“No-one knows all the details,” Della shrugged, her voice irritatingly casual. “It seems she was a double agent playing him for information. When he found out he chased her to the overpass at Knutsford Services and dropped her into rush hour traffic, just outside Burger King. No-one could accuse him of lacking commitment then; in fact, he’s probably the only one of us left in the Service who does it all for Queen and Country, for the Blood, White and Blue…”
“Patriotism,” Della smiled, breaking onto her face, albeit in cynicism rather than joy. “Or at least Lake’s version of it. That’s what he used to call it; he’d say you’d never be at your most effective as an operative until you felt it in your blood, as though Britain itself was coursing through your veins… Not that he’s a ‘my country right or wrong’ sort, he’s too clever for that. But the good of the country – the Blood, White and Blue – that has to mean something to you.”
A frown came to Lucie’s brow and the bitter taste of bile to her mouth as she mulled over Della’s words.
“Stupid expression,” she hissed, her emotions taken a sudden and absolute grip on her. “I’ve had as much of that as anyone should ever have to.”
Della raised her eyebrow in silent encouragement of her new friend to continue and Lucie drained her glass before responding. “It was Afghanistan,” she briskly explained. “When they bring the bodies of the fallen home, they always drape the coffin in a Union flag, as though it makes losing a loved one to some politician’s flight of ego all the easier if you wrap the body in some
final expression of jingoistic pointlessness.”
She looked into her glass and tutted at its empty state as her rant
“A damn disgrace is what it is Della. It turns a funeral into
a pantomime and makes a mockery of everything the flag is supposed to stand for, at least what it was supposed to stand for, before it was hijacked by the wannabe Nazis… believe me Della, I’ve had my fill of the ‘blood, white and blue.”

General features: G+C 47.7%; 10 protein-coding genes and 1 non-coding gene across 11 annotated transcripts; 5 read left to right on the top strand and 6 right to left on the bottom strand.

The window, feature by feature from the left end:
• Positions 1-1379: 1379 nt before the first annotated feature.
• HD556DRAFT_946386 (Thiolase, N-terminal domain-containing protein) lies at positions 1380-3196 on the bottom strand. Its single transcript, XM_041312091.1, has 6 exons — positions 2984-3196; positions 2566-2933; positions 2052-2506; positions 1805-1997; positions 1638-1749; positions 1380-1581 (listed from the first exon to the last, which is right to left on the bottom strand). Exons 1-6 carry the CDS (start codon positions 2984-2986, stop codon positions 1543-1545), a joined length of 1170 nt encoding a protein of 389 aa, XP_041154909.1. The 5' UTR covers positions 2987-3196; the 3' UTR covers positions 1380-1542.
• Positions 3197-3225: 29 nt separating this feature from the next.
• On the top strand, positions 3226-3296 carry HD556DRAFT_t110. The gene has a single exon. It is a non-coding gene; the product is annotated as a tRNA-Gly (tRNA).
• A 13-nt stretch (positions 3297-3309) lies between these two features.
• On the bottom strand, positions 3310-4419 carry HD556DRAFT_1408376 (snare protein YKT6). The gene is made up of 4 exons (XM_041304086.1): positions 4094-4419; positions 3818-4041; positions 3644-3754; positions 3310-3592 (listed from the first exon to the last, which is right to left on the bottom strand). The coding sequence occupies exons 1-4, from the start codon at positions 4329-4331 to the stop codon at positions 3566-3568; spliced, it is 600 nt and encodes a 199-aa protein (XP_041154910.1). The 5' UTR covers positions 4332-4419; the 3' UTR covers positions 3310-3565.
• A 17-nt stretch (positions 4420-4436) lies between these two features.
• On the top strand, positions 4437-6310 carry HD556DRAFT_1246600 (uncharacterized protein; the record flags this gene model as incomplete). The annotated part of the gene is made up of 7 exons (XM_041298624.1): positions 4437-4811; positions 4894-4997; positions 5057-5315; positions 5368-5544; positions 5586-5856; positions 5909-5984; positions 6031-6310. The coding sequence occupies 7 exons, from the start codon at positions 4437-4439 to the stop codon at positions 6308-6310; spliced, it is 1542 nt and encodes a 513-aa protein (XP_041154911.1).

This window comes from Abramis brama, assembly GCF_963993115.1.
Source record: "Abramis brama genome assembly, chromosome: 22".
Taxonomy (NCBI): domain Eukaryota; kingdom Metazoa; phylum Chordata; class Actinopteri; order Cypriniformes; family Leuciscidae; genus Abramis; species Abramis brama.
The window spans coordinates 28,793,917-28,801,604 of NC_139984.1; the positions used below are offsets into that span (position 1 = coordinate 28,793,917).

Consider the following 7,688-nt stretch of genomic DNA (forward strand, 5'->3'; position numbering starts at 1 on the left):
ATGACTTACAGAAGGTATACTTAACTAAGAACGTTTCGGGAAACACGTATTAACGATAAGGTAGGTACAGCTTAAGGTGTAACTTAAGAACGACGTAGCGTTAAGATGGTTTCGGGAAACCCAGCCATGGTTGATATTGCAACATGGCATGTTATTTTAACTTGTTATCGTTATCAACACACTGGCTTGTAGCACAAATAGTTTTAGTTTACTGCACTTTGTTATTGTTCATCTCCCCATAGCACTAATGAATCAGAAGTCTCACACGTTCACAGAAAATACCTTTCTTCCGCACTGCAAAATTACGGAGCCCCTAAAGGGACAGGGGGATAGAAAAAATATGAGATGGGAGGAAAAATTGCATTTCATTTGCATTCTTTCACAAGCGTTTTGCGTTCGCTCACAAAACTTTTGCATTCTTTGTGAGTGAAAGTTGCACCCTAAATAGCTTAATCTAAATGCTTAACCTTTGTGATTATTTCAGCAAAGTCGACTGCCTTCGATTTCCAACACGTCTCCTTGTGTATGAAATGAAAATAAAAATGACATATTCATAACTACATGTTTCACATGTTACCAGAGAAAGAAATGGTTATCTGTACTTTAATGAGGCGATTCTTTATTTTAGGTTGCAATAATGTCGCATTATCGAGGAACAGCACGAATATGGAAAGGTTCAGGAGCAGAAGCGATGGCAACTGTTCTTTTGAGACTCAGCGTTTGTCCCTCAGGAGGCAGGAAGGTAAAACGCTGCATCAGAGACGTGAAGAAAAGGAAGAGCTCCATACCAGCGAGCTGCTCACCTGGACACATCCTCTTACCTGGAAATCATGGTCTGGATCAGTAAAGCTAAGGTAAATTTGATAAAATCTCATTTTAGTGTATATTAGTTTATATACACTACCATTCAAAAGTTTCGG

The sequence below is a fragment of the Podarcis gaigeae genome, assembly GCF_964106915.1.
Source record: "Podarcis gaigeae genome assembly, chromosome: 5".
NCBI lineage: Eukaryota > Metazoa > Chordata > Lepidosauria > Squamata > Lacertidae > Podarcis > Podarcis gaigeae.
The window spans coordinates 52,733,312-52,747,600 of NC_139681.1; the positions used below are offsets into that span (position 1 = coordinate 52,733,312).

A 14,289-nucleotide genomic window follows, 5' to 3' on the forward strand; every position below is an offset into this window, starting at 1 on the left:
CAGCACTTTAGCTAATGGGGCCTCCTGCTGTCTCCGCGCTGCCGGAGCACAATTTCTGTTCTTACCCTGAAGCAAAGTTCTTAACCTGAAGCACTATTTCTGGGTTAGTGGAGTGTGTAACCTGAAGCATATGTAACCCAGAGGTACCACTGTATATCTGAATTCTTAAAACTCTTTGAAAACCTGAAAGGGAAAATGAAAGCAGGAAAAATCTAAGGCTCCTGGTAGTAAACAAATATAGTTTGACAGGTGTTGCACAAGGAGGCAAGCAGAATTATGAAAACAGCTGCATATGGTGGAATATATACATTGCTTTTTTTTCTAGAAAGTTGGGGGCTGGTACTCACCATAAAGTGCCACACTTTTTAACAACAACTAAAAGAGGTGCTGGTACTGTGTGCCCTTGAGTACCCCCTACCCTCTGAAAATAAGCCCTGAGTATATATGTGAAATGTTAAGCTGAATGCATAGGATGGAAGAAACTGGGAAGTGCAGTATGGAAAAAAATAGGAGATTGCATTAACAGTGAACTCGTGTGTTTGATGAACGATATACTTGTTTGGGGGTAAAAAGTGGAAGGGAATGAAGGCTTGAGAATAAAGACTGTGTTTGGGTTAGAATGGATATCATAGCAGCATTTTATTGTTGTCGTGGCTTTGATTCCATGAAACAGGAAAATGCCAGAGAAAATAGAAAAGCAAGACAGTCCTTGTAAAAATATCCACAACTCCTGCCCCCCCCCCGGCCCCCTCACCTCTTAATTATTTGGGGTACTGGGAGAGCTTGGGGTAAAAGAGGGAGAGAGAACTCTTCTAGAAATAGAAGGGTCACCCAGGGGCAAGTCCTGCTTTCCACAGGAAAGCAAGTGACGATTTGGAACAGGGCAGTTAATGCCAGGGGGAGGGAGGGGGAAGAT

Lucie felt Della’s hand close over her own and she let it stay there just for a moment without looking up at her, the slow caress of her thumb oddly soothing.
“We’re not all like that, Lucie,” Della’s voice had taken on a tone of clam maturity with an almost maternal inflection that wooed her back from the edge of her dark thoughts. “Some of us just want to do as good a job as we can and try and make this shithole a little bit brighter before we pop our clogs.”
Lucie couldn’t help but laugh and she straightened herself up in her chair finally, sliding her hand back across the table and pushing the hair from her face, tiredness adding to the stress in her mind by stinging her eyes.
“Sorry,” she sighed through her smile, genuinely appreciative of the effort her new colleague and friend had made in meeting her, “I get a bit carried away with myself sometimes.”
“Don’t we all,” Della reassured her, raising the new glass deposited by the nervous waiter. “Here’s to getting carried away.”
James Silvester’s debut novel and sequel, Escape to Perdition and The Prague Ultimatum, reflected his love both of central Europe and the espionage genre and was met with wide spread acclaim. James has also written for The Prague Times and his work has been featured by Doctor Who Worldwide and travel site An Englishman in Slovakia. James lives in Manchester.